Trust Planning Items to Review

By Tim Kirk, Heyl, Royster, Voelker & Allen


All revocable trusts should be reviewed every few years to make sure that they are up to date with the law and that they meet your current goals. The following is a checklist of revocable trust features that you can, and should, review periodically:


  1. Do you name the right beneficiaries? Typically, trusts name a spouse then children as the beneficiaries. However, family circumstances are constantly changing. Children get older and begin to experience their own challenging life circumstances. Sometimes children die first. Make sure that you still name the proper beneficiaries to your trust.


  1. Do you name the right successor trustee(s)? Typically, you will be the trustee of your own revocable trust with your spouse as a co-trustee (if you’re married). Trusts should name one or more successors in the event the original trustee or trustees become unable to serve. Make sure that you still name the proper successor trustee(s).


  1. Who can remove trustees? You can always change the trustees of your revocable trust. Do you want your heirs to have this right after you become disabled or die? This can often avoid problems if there are communication problems or disagreements with the trustee. On the other hand, you might want to limit this to some extent to make sure heirs aren’t just looking for a trustee to do whatever they say.


  1. Can your spouse change the ultimate distribution of trust assets after you have become disabled or die? Many trusts give surviving spouses a power of appointment to redirect trust assets at their death. This can be important to provide for flexibility to respond to changes in family circumstances. However, this usually doesn’t make sense in second marriages. Even in the case of a first marriage, removing this provision from the trust can provide protection for children and grandchildren in case the surviving spouse remarries or develops dementia.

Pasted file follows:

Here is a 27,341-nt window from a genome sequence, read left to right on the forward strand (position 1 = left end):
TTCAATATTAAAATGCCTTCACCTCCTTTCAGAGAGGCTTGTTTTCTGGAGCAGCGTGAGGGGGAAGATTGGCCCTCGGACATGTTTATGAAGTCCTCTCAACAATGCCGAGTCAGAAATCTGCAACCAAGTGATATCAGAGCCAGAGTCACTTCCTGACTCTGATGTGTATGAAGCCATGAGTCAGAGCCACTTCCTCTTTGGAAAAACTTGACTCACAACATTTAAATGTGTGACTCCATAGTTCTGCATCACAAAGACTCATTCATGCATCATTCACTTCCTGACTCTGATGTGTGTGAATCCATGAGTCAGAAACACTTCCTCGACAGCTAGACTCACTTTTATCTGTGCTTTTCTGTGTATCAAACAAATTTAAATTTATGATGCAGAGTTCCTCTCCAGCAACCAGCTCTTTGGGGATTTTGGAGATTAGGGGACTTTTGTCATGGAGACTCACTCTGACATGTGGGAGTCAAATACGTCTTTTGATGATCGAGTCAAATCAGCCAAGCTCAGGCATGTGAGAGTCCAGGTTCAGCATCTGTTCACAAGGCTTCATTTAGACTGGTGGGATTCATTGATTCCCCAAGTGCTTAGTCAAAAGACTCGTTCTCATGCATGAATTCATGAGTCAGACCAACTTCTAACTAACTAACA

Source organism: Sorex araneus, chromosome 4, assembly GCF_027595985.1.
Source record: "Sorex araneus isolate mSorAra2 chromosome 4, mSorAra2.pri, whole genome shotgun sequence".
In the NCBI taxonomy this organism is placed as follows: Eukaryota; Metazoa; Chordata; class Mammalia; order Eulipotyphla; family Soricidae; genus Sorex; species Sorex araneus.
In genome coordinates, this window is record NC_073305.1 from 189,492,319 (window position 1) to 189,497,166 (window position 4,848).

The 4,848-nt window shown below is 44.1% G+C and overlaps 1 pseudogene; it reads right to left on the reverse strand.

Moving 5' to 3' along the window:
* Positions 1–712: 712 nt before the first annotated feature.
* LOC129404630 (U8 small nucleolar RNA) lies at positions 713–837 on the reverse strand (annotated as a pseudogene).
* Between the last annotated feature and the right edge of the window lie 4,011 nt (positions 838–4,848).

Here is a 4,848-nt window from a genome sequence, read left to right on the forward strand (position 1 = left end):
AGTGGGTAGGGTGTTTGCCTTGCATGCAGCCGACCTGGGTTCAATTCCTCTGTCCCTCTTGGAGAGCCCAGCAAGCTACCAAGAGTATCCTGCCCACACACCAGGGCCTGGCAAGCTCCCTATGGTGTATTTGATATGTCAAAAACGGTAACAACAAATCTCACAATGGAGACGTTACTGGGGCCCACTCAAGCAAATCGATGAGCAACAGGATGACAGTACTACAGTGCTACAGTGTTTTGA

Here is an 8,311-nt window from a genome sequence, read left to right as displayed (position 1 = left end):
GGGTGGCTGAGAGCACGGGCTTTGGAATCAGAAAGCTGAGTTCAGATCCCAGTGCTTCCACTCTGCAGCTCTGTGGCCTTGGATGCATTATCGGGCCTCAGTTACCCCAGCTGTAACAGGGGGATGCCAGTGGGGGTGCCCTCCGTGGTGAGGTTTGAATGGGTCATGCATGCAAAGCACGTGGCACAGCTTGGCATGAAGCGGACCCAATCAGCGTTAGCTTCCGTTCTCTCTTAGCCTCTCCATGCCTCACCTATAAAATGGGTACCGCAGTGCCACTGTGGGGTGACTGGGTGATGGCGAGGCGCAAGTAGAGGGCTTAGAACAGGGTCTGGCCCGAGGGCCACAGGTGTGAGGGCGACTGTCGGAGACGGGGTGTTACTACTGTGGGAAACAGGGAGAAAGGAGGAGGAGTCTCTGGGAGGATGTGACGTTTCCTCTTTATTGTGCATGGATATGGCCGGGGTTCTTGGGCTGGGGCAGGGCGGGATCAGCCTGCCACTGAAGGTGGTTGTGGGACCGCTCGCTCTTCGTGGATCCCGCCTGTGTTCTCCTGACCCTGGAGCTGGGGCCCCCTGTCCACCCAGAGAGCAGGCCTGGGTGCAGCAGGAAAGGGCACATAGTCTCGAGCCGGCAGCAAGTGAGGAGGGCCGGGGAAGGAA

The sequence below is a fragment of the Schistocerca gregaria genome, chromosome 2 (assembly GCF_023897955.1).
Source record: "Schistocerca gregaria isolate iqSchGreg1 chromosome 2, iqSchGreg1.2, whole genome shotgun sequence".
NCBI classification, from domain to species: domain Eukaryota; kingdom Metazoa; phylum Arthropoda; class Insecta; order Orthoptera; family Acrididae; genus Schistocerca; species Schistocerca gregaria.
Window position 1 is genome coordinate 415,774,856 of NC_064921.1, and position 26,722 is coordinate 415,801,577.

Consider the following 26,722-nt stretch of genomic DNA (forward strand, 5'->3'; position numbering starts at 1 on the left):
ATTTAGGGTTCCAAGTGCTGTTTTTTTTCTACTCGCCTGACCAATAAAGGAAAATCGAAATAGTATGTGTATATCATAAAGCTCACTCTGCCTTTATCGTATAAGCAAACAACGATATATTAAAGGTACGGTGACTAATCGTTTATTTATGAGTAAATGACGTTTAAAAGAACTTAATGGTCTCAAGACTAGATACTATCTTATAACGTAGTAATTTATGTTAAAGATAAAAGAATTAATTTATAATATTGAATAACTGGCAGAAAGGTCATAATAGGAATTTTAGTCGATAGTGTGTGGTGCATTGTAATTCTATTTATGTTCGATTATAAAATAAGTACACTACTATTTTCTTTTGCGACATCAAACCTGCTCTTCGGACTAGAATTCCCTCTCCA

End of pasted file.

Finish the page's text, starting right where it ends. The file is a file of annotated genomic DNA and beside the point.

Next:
1. Does your trust protect your children and grandchildren from lawsuits and divorce? You have the option of drafting your trust to continue for your children’s lives to provide creditor and divorce protection. Does yours?


  1. At what age will children and grandchildren receive their inheritance? Most trusts provide that funds will remain in trust until those inheriting reach a certain age. Trusts allow you to set any age you think is appropriate for mandatory trust distributions. Many of our clients stagger distributions. A common plan is to allow the trustee discretion to make trust distributions until the beneficiaries acquire more financial experience with mandatory distributions of trust assets at ages 25, 30, 35, and 40.


  1. Have you funded your trust? We often see great trust documents that don’t work to avoid probate because the clients’ assets are still titled in their names. You can avoid probate as planned by confirming that your assets are titled in the name of the trust.


  1. Who is named as beneficiary of your retirement plans and other investments? Often, clients spend hours with their attorneys crafting an estate plan to match their goals and then circumvent it by naming individuals as beneficiaries of retirement plans, life insurance, and investment accounts. Make sure that your beneficiary designations are consistent with your overall trust planning.


  1. Does your trust have provisions providing for maximum tax deferral if it is named the beneficiary of a retirement plan? While you may choose to have your retirement plans go directly to your heirs—and often this is the simplest approach—if they are going to your trust, it must have special provisions to stretch out the annual required distributions for as long as possible.


  1. Is your trust up-to-date for estate tax purposes? Federal and Illinois estate tax laws have changed several times in recent years. Many older wills and trusts contain outdated “formula” estate tax planning provisions that won’t work very well today. If your trust is more than a few years old, or if you lived in a different state when it was drafted, it should be reviewed by an estate planning attorney to make certain that it is still current.


As always, we encourage people to seek the advice of a qualified local attorney when doing their trust planning.


For more information, you may reach Tim at Heyl, Royster, Voelker & Allen, 300 Hamilton Blvd., Peoria, IL 61601, or call (309) 676-0400.



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